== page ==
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The endless possibilities of iPSCs and organoids

iPSCs are one of the most powerful tools of biosciences

On the 8th of October 2012, the Nobel Prize in Physiology was given to Shinya Yamanaka and John B. Gurdon for a groundbreaking discovery; induced Pluripotent Stem Cells (iPSCs). The two scientists discovered that mature, specialised cells can be reprogrammed to their initial state and consequently transformed into any cell type. These cells can be used to study disease, examine genetic variations and test new treatments.


The science behind iPSCs


The creation of iPSCs is based on the procedure of cell potency during mammalian

development. While the organism is still in the embryonic stage, the first cell developed is a

totipotent stem cell, which has the unique ability to differentiate into any cell type in the

human body. “Totipotent” refers to the cell’s potential to give rise to all cell types and

tissues needed to develop an entire organism. As the totipotent cell grows, it develops into

the pluripotent cell, which can differentiate into the three types of germ layers; the

endoderm line, the mesoderm line and the ectoderm line. The cells of each line then

develop into multipotent cells, which are derived into all types of human somatic cells, such

as neuronal cells, blood cells, muscle cells, skin cells, etc.


Creation of iPSCs and organoids


iPSCs are produced through a process called cellular reprogramming, which involves the

reprogramming of differentiated cells to revert to a pluripotent state, similar to that of

embryonic stem cells. The process begins with selecting any type of somatic cell from the

individual (in most cases, the individual is a patient). Four transcription factors, Oct4, Sox2,

Klf4 and c-Myc, are introduced into the selected cells. These transcription factors are

important for the maintenance of pluripotency. They are able to activate the silenced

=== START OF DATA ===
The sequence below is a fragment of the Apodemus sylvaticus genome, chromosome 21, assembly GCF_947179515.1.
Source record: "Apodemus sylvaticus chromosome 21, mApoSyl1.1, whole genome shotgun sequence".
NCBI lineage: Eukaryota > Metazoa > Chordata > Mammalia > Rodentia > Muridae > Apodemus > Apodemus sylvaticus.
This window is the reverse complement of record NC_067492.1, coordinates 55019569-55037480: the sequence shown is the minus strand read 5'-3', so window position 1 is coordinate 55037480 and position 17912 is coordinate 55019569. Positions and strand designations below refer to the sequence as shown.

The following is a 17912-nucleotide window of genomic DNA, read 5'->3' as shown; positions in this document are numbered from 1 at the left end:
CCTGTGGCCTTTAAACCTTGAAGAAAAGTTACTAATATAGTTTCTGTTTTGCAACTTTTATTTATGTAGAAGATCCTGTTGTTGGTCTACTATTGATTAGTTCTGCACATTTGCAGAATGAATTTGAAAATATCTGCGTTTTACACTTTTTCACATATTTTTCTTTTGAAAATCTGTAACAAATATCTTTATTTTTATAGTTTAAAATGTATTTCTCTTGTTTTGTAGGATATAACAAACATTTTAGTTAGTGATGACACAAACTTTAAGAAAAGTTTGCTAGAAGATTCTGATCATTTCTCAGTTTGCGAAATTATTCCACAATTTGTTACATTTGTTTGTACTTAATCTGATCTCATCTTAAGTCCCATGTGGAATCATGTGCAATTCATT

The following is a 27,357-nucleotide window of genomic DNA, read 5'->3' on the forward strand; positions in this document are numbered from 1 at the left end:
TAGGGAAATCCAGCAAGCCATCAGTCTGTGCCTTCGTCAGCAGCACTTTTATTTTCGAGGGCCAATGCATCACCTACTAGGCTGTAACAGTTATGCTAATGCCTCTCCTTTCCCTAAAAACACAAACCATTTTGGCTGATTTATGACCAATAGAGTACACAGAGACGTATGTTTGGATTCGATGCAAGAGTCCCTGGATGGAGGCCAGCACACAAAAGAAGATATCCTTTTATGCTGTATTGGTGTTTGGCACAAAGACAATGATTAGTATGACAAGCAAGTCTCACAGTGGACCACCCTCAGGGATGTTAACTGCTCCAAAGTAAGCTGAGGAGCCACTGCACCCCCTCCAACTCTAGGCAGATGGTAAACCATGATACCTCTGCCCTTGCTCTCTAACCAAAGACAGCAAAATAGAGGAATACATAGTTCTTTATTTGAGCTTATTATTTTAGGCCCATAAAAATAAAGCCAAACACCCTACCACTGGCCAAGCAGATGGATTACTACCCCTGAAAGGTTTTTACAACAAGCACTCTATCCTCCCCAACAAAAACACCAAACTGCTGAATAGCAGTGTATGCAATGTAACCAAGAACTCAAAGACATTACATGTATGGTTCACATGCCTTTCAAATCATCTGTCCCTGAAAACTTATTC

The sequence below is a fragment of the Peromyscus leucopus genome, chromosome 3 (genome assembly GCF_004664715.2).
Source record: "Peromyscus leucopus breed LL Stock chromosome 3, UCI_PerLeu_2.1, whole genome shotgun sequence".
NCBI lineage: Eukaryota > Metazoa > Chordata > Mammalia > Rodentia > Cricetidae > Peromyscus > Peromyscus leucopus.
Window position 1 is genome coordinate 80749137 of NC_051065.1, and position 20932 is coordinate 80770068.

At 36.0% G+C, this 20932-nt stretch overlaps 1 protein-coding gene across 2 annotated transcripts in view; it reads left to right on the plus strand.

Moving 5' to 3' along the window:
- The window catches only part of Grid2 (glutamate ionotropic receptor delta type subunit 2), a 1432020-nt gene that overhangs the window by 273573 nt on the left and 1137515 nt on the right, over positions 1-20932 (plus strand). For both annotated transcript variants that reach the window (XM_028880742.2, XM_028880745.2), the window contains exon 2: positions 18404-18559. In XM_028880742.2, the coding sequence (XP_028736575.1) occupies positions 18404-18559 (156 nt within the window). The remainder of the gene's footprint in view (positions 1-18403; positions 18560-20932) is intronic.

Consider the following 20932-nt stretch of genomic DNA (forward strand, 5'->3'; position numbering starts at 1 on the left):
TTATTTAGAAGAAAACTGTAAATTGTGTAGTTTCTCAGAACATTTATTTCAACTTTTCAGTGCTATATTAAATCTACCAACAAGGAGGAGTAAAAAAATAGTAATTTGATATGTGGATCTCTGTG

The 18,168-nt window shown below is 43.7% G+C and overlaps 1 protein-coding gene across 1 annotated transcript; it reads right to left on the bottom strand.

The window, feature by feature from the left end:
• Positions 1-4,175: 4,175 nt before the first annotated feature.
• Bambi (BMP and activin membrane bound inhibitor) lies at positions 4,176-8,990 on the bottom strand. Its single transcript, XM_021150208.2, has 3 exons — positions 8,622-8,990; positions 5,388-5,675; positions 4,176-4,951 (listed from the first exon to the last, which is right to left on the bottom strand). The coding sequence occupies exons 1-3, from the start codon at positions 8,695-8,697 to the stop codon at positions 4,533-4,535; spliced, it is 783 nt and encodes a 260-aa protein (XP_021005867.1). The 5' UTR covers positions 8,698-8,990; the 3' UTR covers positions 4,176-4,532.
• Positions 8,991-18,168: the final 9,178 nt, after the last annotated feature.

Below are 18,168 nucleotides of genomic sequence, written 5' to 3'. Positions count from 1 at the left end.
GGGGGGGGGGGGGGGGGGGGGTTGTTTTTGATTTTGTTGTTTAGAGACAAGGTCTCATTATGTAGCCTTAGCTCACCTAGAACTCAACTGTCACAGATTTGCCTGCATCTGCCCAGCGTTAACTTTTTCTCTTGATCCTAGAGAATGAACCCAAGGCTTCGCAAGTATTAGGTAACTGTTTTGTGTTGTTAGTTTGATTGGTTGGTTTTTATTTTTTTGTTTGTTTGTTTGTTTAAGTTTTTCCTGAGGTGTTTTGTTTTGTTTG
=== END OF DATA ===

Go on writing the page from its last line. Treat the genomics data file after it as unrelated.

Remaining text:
pluripotency genes of the adult somatic cells and turn off the genes associated with

differentiation. The somatic cells are now transformed into iPSCs, which can differentiate

into any somatic cell type if provided with the right transcription factor.


Although iPSCs themselves have endless applications in biosciences, they can also be

transformed into organoids, miniature three-dimensional organ models. To create

organoids, iPSCs are exposed to a specific combination of signalling molecules and growth

factors that mimic the development of the desired organ.


Current applications of iPSCs


As mentioned earlier, iPSCs can be used to study disease mechanisms, develop personalised

therapies and test the action of drugs in human-derived tissues. iPSCs have already been

used to model cardiomyocytes, neuronal cells, keratinocytes, melanocytes and many other

types of cells. Moreover, kidney, liver, lung, stomach, intestine, and brain organoids have

already been produced. In the meantime, diseases such as cardiomyopathy, Alzheimer’s

disease, cystic fibrosis and blood disorders have been successfully modelled and studied

with the use of iPSCs. Most importantly, the use of iPSCs in all parts of scientific research

reduces or replaces the use of animal models, promising a more ethical future in

biosciences.


Conclusion


iPSCs are one of the most powerful tools of biosciences at the moment. In combination with

gene editing techniques, iPSCs give accessibility to a wide range of tissues and human

disorders and open the doors for precise, personalised and innovative therapies. iPSCs not

only promise accurate scientific research but also ethical studies that minimise the use of

animal models and embryonic cells.



Written by Matina Laskou


Related article: Organoids in drug discovery

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